Pass protection got better as the season wore on last year, but the offense relied far too much on short, rhythm passes to Jarvis Landry to compensate. And the value of adding Beckham will only be fully realized if Mayfield is allowed to push the ball downfield. Tackles are a need, and players such as Dalton Risner of Kansas State and Tytus Howard of Alabama State would both be valuable second-round picks.

However, the trade of guard Kevin Zeitler makes the interior of the line an even bigger concern. That may be where the team looks for its first selection. Keep an eye on names such as Elgton Jenkins and Chris Lindstrom here.

Pittsburgh Steelers: Do they replace Antonio Brown in the first round?

Brown’s trade to Oakland leaves the Steelers in an interesting spot. They still have a No. 1 receiver in Juju Smith-Schuster, but how much did he benefit from the attention that Brown drew? They also have a nice up-and-coming player in James Washington and signed Donte Moncrief in free agency. However, the unit could still use another piece.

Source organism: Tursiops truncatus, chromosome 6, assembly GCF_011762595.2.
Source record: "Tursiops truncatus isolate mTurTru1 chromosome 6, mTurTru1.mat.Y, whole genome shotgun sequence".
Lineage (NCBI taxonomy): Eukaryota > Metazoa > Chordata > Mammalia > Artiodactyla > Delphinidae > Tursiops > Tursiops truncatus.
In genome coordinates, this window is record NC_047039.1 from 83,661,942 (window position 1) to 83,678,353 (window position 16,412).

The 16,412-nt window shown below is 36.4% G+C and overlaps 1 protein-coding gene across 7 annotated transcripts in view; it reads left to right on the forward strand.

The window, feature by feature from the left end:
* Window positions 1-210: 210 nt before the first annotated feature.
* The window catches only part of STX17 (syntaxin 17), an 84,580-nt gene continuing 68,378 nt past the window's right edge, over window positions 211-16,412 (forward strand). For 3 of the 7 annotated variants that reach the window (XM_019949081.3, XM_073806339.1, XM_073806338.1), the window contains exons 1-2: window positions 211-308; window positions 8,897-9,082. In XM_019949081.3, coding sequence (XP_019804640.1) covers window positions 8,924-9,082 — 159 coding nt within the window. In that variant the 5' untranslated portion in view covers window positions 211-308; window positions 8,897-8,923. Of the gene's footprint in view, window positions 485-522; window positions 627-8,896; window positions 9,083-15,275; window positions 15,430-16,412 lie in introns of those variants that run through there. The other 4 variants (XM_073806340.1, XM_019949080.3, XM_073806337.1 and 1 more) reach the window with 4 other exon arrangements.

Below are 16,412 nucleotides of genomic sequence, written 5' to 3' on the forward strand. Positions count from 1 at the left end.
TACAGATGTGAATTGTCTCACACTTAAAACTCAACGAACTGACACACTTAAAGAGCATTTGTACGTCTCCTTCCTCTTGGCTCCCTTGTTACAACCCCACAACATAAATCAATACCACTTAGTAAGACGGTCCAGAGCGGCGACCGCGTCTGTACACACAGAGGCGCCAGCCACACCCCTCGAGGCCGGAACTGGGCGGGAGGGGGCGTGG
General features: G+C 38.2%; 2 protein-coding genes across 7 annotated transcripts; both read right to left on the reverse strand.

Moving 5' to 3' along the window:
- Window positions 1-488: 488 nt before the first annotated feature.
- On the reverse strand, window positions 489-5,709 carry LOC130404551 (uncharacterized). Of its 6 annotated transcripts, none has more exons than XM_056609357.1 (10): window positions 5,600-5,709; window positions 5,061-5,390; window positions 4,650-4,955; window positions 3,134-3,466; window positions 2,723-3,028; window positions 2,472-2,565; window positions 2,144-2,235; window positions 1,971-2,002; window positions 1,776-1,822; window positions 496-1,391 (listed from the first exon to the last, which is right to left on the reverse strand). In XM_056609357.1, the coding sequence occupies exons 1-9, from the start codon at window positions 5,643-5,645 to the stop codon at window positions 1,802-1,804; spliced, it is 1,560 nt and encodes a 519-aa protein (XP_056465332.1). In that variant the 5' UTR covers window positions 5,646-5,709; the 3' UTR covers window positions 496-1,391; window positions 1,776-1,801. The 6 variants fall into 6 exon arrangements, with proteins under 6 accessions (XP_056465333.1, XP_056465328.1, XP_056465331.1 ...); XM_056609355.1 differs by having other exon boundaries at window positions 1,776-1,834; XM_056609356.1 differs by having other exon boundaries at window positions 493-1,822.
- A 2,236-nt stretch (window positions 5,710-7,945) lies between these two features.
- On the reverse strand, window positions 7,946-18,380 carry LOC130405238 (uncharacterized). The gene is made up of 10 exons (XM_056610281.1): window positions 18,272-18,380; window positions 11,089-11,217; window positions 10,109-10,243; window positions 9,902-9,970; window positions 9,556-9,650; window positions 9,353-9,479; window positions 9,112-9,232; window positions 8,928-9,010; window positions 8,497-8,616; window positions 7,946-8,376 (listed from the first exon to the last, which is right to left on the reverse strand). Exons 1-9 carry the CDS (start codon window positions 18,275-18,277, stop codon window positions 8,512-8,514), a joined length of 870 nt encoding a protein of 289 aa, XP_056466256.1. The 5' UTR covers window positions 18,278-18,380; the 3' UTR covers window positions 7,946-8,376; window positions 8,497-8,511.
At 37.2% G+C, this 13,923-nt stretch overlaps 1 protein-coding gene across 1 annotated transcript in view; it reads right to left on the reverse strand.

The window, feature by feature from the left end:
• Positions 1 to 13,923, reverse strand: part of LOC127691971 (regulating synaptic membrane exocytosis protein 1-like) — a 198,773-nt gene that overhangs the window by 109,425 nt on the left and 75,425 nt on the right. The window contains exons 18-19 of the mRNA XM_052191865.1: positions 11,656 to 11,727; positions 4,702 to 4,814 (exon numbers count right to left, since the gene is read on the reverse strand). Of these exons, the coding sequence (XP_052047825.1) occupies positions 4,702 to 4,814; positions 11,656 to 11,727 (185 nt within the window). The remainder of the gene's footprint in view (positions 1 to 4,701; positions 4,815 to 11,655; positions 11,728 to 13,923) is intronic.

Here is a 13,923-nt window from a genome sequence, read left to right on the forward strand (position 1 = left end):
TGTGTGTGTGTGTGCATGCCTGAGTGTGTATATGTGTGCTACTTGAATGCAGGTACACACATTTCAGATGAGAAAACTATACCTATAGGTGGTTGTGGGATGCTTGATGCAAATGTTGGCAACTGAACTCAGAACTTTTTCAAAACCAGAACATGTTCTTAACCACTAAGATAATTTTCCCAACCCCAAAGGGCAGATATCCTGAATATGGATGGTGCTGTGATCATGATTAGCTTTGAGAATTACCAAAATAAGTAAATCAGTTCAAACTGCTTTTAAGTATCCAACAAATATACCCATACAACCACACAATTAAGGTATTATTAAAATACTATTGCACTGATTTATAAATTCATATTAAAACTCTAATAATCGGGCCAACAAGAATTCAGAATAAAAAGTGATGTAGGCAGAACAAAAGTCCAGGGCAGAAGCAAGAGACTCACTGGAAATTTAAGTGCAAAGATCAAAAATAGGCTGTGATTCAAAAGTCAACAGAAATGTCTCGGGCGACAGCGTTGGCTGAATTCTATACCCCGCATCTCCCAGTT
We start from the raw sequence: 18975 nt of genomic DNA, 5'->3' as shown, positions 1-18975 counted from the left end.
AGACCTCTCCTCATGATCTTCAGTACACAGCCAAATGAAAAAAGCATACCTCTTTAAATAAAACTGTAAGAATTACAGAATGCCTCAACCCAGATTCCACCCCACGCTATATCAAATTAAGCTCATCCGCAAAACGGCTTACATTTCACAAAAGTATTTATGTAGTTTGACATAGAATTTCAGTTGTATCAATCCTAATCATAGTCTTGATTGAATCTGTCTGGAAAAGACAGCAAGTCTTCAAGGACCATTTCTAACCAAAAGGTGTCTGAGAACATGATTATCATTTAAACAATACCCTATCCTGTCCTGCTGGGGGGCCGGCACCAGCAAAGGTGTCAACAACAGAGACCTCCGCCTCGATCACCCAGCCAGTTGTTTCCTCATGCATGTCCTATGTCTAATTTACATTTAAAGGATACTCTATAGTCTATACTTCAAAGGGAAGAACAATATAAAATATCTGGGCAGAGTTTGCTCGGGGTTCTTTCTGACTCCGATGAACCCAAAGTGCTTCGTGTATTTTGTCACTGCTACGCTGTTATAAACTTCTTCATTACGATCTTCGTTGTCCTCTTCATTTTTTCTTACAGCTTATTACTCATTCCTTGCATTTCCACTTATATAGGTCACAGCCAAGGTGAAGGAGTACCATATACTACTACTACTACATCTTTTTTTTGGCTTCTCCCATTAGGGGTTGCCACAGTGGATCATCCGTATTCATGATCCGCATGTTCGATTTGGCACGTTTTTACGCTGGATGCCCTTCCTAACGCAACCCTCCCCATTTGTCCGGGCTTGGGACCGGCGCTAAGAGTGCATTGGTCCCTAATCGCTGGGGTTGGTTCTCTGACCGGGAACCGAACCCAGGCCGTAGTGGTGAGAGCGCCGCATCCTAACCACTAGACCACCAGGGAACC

At No. 20 overall, a receiver may be the best player available if Metcalf or Brown are still on the board. The consensus seems to be that the Steelers could look for a corner here, and it wouldn’t be a bad pick. But if one or two of those defensive backs go earlier than expected, they could look in a different direction.

Of course, players such as Arizona State’s N’Keal Harry, Georgia’s Riley Ridley, and UMass’ Andy Isabella are just a few of the players that could provide value in later rounds, but it’d be hard to pass up a blue-chip talent in the first round if one is sitting there.